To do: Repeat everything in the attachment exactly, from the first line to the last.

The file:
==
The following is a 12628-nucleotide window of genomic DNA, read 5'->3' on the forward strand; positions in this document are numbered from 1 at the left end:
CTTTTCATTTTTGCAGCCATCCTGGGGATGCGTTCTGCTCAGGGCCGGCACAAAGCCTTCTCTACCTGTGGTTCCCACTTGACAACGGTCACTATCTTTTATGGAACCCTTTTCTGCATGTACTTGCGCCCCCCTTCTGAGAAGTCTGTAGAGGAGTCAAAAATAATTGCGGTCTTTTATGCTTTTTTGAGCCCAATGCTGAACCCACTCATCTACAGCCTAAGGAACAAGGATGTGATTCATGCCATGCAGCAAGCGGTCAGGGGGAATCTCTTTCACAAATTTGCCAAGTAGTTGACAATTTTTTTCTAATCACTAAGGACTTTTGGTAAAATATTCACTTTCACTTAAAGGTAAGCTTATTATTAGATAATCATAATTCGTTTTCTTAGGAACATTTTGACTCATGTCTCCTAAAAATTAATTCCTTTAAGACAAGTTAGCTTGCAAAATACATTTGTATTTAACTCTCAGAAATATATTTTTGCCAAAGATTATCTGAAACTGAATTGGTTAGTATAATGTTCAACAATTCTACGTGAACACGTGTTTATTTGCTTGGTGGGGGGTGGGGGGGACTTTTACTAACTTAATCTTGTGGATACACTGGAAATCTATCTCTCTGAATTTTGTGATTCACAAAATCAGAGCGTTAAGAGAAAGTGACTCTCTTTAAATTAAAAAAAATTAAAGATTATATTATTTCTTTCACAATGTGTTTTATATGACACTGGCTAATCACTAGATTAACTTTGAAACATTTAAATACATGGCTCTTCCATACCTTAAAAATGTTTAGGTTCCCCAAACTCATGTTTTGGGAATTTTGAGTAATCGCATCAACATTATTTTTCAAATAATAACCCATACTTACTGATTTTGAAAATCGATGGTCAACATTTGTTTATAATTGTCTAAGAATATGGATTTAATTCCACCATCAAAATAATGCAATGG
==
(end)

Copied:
The following is a 12628-nucleotide window of genomic DNA, read 5'->3' on the forward strand; positions in this document are numbered from 1 at the left end:
CTTTTCATTTTTGCAGCCATCCTGGGGATGCGTTCTGCTCAGGGCCGGCACAAAGCCTTCTCTACCTGTGGTTCCCACTTGACAACGGTCACTATCTTTTATGGAACCCTTTTCTGCATGTACTTGCGCCCCCCTTCTGAGAAGTCTGTAGAGGAGTCAAAAATAATTGCGGTCTTTTATGCTTTTTTGAGCCCAATGCTGAACCCACTCATCTACAGCCTAAGGAACAAGGATGTGATTCATGCCATGCAGCAAGCGGTCAGGGGGAATCTCTTTCACAAATTTGCCAAGTAGTTGACAATTTTTTTCTAATCACTAAGGACTTTTGGTAAAATATTCACTTTCACTTAAAGGTAAGCTTATTATTAGATAATCATAATTCGTTTTCTTAGGAACATTTTGACTCATGTCTCCTAAAAATTAATTCCTTTAAGACAAGTTAGCTTGCAAAATACATTTGTATTTAACTCTCAGAAATATATTTTTGCCAAAGATTATCTGAAACTGAATTGGTTAGTATAATGTTCAACAATTCTACGTGAACACGTGTTTATTTGCTTGGTGGGGGGTGGGGGGGACTTTTACTAACTTAATCTTGTGGATACACTGGAAATCTATCTCTCTGAATTTTGTGATTCACAAAATCAGAGCGTTAAGAGAAAGTGACTCTCTTTAAATTAAAAAAAATTAAAGATTATATTATTTCTTTCACAATGTGTTTTATATGACACTGGCTAATCACTAGATTAACTTTGAAACATTTAAATACATGGCTCTTCCATACCTTAAAAATGTTTAGGTTCCCCAAACTCATGTTTTGGGAATTTTGAGTAATCGCATCAACATTATTTTTCAAATAATAACCCATACTTACTGATTTTGAAAATCGATGGTCAACATTTGTTTATAATTGTCTAAGAATATGGATTTAATTCCACCATCAAAATAATGCAATGG